Co-Operative Societies | Meaning, Principles, Types, Functions, Features

A cooperative society is a voluntary association comprising individuals, businessmen, traders, or organizations who share common needs and interests. Members contribute their resources to collectively advance the economic and welfare interests of the group.   Principles of Cooperative Societies: Open and voluntary membership. Democratic management and control through voting, where each member has an equal […]

A cooperative society is a voluntary association comprising individuals, businessmen, traders, or organizations who share common needs and interests. Members contribute their resources to collectively advance the economic and welfare interests of the group.

 

Principles of Cooperative Societies:

  1. Open and voluntary membership.
  2. Democratic management and control through voting, where each member has an equal vote regardless of shareholding.
  3. Surplus distribution based on participation or patronage.
  4. Neutrality in race, politics, and religion.
  5. Encouragement of saving and thrift habits.
  6. Promotion of education among members.
  7. Protection of members from exploitation by normal market forces.
  8. Sale of only pure goods, ensuring quality and authenticity.

 

Types of Cooperative Societies:

  1. Consumers’ Cooperative Society: Formed by consumers pooling resources to buy essential commodities in bulk.
  2. Retail Cooperative Society: Association of independent retailers buying in bulk.
  3. Wholesale Cooperative Societies: Associations of wholesalers purchasing large quantities from manufacturers.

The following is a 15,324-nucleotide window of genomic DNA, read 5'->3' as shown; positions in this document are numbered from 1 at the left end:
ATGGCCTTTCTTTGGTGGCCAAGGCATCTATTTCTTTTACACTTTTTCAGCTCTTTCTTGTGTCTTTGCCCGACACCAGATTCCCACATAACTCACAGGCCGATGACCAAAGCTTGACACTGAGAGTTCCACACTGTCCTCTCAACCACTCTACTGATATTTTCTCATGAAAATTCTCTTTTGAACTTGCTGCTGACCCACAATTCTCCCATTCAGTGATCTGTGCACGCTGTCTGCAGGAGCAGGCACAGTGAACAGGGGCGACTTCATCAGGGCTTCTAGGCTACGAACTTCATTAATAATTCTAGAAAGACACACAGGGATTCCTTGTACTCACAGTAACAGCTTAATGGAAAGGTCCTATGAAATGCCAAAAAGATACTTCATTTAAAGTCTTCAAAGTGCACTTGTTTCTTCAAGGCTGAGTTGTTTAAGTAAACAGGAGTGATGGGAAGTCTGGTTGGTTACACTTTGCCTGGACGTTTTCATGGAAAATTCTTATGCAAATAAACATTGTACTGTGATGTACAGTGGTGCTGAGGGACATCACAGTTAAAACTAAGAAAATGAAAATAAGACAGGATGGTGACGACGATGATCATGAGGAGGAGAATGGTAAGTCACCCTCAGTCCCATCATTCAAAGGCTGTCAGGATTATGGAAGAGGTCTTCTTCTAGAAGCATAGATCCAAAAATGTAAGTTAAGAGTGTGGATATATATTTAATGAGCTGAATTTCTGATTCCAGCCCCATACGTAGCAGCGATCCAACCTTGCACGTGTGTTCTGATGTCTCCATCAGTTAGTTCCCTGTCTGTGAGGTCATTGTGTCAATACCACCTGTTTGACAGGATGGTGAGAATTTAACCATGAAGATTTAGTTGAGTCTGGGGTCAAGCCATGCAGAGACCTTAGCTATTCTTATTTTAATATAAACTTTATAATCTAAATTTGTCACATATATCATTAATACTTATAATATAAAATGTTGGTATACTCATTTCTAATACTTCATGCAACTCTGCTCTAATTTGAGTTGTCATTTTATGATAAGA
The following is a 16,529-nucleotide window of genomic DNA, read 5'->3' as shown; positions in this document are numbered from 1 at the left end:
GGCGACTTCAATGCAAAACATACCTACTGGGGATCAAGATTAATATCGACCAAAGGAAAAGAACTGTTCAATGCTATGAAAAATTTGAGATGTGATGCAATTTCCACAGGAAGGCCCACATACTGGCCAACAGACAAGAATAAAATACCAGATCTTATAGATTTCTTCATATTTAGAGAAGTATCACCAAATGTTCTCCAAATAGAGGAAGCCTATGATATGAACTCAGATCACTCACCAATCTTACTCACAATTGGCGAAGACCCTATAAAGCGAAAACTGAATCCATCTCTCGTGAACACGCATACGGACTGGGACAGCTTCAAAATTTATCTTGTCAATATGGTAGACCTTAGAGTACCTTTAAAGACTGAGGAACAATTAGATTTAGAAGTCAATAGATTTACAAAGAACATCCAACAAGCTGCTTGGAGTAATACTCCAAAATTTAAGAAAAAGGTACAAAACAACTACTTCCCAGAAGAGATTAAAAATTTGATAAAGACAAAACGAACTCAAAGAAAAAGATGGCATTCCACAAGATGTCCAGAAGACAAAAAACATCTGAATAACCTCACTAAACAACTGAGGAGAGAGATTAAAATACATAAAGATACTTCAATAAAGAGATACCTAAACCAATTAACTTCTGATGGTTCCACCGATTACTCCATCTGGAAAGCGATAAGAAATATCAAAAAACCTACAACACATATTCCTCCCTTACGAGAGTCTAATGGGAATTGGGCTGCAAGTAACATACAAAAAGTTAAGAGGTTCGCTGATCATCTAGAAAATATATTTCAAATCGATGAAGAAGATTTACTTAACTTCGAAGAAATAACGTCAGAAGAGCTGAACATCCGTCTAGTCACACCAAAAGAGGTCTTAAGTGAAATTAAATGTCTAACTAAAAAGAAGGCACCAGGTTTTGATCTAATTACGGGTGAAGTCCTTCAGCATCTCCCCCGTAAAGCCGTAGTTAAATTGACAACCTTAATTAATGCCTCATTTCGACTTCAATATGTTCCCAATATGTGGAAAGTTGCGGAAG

4. Producers Cooperative Society: Formed by producers of similar commodities to promote their products and share resources.

 

Functions of Producers Cooperative Societies:

  1. Negotiation for better prices from buyers.
  2. Provision of joint transport facilities.
  3. Provision of specialist advice and information.
  4. Facilitation of short-term loans from specialized institutions.
  5. Provision of joint storage facilities.
  6. Education of members.

 

Credit and Thrift Cooperative Society:

An association of low-income earners jointly pooling resources, encouraging saving habits, and providing low-interest loans. Surpluses are distributed as dividends, and non-members may borrow at a higher interest rate.

 

Multipurpose Cooperative Society:

Formed by existing cooperatives, engaging in various profitable activities that serve the interests of members.

 

Features or Characteristics of Co-Operative Societies

  1. Continuity in existence is maintained.
  2. Membership requires a minimum of two individuals with no specified upper limit.
  3. Member liability is confined to the shares they hold.
  4. Initial capital is generated through the purchase of shares; additional capital may be sourced from members through loans.
  5. Shares are non-transferable but can be withdrawn or augmented at any time.
  6. Operates on democratic principles.
  7. Surplus is distributed based on patronage.
  8. Functions as a distinct legal entity.
  9. Management is entrusted to a committee elected by members.
  10. Aims to promote the interests of its members.

 

Advantages of Co-Operative Societies

  1. Encourages thrift and savings habits.